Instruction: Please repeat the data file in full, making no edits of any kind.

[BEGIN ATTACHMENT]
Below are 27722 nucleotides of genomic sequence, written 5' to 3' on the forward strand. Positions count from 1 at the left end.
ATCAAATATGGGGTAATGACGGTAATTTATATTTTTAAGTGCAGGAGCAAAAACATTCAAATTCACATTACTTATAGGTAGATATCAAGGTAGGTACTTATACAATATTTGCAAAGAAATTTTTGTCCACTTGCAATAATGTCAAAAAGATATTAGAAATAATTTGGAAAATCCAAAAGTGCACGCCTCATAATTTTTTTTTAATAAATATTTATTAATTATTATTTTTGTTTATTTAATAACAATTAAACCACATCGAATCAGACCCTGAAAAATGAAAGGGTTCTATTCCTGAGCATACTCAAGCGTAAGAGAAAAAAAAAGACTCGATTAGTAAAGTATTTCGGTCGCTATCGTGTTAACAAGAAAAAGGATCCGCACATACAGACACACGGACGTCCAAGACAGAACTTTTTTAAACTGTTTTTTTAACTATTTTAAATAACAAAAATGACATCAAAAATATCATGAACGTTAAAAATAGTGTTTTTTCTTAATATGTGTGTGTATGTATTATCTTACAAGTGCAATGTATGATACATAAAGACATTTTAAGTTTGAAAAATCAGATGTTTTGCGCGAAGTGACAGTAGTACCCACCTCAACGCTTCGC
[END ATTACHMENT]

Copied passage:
Below are 27722 nucleotides of genomic sequence, written 5' to 3' on the forward strand. Positions count from 1 at the left end.
ATCAAATATGGGGTAATGACGGTAATTTATATTTTTAAGTGCAGGAGCAAAAACATTCAAATTCACATTACTTATAGGTAGATATCAAGGTAGGTACTTATACAATATTTGCAAAGAAATTTTTGTCCACTTGCAATAATGTCAAAAAGATATTAGAAATAATTTGGAAAATCCAAAAGTGCACGCCTCATAATTTTTTTTTAATAAATATTTATTAATTATTATTTTTGTTTATTTAATAACAATTAAACCACATCGAATCAGACCCTGAAAAATGAAAGGGTTCTATTCCTGAGCATACTCAAGCGTAAGAGAAAAAAAAAGACTCGATTAGTAAAGTATTTCGGTCGCTATCGTGTTAACAAGAAAAAGGATCCGCACATACAGACACACGGACGTCCAAGACAGAACTTTTTTAAACTGTTTTTTTAACTATTTTAAATAACAAAAATGACATCAAAAATATCATGAACGTTAAAAATAGTGTTTTTTCTTAATATGTGTGTGTATGTATTATCTTACAAGTGCAATGTATGATACATAAAGACATTTTAAGTTTGAAAAATCAGATGTTTTGCGCGAAGTGACAGTAGTACCCACCTCAACGCTTCGC